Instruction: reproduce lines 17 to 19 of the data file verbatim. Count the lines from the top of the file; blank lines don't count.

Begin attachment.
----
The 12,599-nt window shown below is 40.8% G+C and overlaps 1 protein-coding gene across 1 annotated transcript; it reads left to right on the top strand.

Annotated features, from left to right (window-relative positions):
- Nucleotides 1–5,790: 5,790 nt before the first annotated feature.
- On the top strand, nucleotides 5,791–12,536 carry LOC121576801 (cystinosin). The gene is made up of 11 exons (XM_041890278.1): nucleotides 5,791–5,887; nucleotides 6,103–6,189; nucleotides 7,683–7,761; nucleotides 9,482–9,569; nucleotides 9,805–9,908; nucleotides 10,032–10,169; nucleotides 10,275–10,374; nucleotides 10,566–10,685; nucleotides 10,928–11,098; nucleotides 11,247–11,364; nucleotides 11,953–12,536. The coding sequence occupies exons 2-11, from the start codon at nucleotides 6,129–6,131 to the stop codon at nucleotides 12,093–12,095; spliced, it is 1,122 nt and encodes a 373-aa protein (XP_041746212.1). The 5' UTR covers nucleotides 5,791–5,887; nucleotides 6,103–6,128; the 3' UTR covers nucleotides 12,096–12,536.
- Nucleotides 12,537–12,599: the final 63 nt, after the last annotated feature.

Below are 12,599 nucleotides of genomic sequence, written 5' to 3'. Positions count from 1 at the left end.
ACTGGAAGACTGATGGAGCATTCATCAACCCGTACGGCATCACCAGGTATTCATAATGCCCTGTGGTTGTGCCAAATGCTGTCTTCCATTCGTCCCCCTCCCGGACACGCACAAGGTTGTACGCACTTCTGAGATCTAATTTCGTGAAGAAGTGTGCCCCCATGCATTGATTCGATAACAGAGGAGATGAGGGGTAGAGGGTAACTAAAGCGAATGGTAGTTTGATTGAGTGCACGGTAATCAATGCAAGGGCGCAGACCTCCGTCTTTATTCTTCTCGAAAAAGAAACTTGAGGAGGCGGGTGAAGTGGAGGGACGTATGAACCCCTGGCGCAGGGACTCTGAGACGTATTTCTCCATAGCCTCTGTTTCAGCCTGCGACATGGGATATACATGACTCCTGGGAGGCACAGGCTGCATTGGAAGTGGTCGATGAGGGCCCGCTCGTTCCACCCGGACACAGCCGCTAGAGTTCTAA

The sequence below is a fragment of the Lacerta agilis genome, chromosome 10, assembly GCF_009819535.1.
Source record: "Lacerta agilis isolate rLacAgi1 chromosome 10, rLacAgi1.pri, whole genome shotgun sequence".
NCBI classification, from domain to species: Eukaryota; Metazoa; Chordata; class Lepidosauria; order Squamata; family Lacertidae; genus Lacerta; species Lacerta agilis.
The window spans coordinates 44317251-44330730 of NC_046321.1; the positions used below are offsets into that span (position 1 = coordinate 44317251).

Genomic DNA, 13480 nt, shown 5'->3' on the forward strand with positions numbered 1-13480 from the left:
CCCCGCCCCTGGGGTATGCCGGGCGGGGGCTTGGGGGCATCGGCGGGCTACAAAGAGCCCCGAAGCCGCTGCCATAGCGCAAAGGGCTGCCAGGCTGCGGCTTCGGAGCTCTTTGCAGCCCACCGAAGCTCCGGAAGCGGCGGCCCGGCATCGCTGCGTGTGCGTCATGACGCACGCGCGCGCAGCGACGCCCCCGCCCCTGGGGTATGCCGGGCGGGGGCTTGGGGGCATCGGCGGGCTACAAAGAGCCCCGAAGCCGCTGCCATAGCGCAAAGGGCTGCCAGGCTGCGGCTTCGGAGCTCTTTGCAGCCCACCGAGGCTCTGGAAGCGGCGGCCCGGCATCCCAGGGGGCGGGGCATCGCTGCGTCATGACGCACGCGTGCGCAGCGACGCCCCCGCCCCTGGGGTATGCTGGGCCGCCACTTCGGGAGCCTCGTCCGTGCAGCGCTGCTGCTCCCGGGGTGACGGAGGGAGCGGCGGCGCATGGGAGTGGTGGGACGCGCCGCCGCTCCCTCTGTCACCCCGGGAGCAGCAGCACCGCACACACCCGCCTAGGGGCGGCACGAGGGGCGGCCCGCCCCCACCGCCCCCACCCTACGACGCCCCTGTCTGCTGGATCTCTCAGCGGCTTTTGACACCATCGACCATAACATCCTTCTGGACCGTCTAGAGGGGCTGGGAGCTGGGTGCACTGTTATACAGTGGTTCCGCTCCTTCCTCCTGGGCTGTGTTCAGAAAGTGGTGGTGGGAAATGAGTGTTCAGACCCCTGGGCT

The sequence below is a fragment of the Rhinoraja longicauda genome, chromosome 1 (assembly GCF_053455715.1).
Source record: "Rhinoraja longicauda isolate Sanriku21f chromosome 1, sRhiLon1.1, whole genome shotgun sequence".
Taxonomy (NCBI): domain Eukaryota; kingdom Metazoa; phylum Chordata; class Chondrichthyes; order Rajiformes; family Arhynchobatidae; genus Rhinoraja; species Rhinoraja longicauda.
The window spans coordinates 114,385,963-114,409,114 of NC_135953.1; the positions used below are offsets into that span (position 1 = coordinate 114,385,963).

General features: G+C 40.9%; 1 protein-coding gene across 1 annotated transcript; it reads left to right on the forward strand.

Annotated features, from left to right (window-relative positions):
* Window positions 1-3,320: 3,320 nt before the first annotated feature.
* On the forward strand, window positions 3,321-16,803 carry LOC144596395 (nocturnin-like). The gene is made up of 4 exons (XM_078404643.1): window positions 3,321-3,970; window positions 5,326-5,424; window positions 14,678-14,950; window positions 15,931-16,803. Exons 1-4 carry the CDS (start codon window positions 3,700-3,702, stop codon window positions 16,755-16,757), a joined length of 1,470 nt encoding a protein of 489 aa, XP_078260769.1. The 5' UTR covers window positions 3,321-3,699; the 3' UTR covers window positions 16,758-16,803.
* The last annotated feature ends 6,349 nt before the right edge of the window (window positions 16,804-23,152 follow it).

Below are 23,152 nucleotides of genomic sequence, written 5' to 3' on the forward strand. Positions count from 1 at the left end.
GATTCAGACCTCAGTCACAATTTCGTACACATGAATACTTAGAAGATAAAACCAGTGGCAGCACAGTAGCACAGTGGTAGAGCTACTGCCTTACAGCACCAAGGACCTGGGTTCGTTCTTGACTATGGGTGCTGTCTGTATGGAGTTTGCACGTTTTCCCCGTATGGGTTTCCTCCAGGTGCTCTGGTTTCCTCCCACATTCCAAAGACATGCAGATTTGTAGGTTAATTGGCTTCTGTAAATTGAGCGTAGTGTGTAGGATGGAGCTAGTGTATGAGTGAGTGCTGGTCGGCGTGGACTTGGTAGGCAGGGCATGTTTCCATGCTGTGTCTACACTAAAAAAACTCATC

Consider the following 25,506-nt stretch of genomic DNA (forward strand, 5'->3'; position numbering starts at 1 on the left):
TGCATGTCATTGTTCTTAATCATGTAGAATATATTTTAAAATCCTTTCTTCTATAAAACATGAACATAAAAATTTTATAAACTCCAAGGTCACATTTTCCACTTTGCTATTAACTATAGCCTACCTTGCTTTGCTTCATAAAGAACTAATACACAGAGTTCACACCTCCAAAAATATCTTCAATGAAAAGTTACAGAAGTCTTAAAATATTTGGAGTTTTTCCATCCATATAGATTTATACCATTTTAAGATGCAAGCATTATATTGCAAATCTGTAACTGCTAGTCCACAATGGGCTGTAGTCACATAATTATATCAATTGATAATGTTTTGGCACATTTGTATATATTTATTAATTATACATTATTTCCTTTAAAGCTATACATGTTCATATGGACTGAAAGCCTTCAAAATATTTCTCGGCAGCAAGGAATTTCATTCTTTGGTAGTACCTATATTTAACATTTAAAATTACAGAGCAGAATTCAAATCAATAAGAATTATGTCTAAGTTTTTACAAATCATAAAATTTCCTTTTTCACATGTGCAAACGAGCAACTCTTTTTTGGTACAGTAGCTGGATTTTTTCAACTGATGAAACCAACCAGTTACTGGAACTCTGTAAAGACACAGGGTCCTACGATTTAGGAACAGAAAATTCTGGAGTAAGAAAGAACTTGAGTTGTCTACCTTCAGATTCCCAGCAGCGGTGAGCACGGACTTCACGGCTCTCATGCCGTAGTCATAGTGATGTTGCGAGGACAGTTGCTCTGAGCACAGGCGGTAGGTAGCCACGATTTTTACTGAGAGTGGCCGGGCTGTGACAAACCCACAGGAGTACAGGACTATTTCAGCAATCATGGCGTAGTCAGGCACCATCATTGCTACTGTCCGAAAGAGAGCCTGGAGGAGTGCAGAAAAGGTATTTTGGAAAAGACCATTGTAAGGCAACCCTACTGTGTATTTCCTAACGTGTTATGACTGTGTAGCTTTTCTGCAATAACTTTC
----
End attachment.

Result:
The window spans coordinates 114,385,963-114,409,114 of NC_135953.1; the positions used below are offsets into that span (position 1 = coordinate 114,385,963).

General features: G+C 40.9%; 1 protein-coding gene across 1 annotated transcript; it reads left to right on the forward strand.

Annotated features, from left to right (window-relative positions):